Wednesday, July 23, 2008

Williams on Augustine on Speaking God

What cannot be said may still be sung. Sung not only in the hymns and psalms of which he is speaking in the Confessions passage, but in the wordless 'jubilus', the almost formless chant of the laborers in the fields:

Singing to God is singing "with jubilation" [in jubilatione]. Now what is this singing with jubilation? Think of people singing as they go about some hot and exhausting job at harvest-time, say, or in the vineyard. They start celebrating in their happiness with the words of familiar songs. But they end up turning away from words and syllables, as if they were filled with so much happiness that they couldn't put it into words. And off they go into the noise of 'jubilation.' This kind of singing [jubilum] is a sound which means that the heart is giving birth to something it cannot speak of. And who better to receive such 'jubilation' that the ineffable God - ineffable, because you cannot talk about him. And if you cannot talk about him, and it is improper just to keep silence, why, what is there left for you to do but 'jubilate' - with your heart rejoicing without words, and the immense breadth of your joy not rationed out in syllables? (en. in Ps. 32.8)

That is one of Augustine's most memorable images of Christian prayer and praise. But more profound and suggestive if another image drawn from music, occurring in the last few pages of the
Discourses of the Psalms, expressing so much of his teaching on grace, desire, purification from the world's ways, and the sheer beauty of truth that it might well serve as a summary of his vision. He is commenting on the words, "Let them sing praises unto him with tabret and harp" (Ps 149.3)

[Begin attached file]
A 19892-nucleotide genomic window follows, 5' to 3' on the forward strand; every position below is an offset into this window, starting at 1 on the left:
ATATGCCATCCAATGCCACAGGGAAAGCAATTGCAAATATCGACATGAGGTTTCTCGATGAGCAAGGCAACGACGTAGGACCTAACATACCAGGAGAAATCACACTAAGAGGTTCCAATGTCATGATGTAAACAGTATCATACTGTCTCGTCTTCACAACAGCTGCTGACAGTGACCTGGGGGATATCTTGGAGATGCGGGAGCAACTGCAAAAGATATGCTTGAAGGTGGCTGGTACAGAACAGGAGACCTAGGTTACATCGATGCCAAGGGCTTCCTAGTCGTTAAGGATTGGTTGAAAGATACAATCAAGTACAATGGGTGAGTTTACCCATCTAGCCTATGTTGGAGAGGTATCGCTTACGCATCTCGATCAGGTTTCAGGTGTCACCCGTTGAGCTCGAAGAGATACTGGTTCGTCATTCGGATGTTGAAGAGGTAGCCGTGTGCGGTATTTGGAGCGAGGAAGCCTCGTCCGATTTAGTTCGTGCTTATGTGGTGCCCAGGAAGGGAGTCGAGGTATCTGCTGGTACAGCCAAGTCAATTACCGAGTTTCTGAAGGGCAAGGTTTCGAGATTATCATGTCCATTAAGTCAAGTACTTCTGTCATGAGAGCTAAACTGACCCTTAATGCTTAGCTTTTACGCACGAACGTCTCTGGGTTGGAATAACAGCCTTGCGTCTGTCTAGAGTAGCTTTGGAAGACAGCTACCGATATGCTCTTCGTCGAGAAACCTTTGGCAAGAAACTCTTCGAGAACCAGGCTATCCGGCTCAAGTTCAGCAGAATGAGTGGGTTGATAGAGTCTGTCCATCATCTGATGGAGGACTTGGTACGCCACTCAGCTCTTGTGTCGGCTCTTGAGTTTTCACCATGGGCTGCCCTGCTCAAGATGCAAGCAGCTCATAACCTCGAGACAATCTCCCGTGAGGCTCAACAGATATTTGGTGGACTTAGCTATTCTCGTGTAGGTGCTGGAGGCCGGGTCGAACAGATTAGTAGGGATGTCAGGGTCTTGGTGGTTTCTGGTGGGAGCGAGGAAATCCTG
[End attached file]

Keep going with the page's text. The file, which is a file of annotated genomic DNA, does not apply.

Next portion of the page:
We should not pass over the mysterious meaning of 'tabret and harp' in silence. On a tambourine you have a skin stretched out, and in a stringed instrument you have catgut stretched out. So in both instruments ordinary flesh is being 'crucified.' That man who said, "The world is crucified to me and I to the world" (Gal 6.14) must have sung praises really well on this 'tabret and harp'! And he who loves a 'new song' wants to take you to be that harp, that tabret. He gives you his instructions when he says, "Whoever wants to be my disciple, let him deny himself and take up his cross and follow me." Do not let him throw away his harp and his tabret. Let them be stretched out on wood [of the cross], and all fleshly desire dried out on them. Strings or sinews sound more sharply the more they are stretched out. And what does Paul the apostle say about making his harp sound more sharp and clear? "Forgetting what lies behind and straining forward to what lies ahead, I press on toward the goal for the prize of the upward call" (Phil 3.13-14). So he stretched himself out; Christ touched him, and the sweetness of truth gave tongue. (en. in Ps. 149.8)

- Rowan Williams The Wound of Knowledge, 97-99

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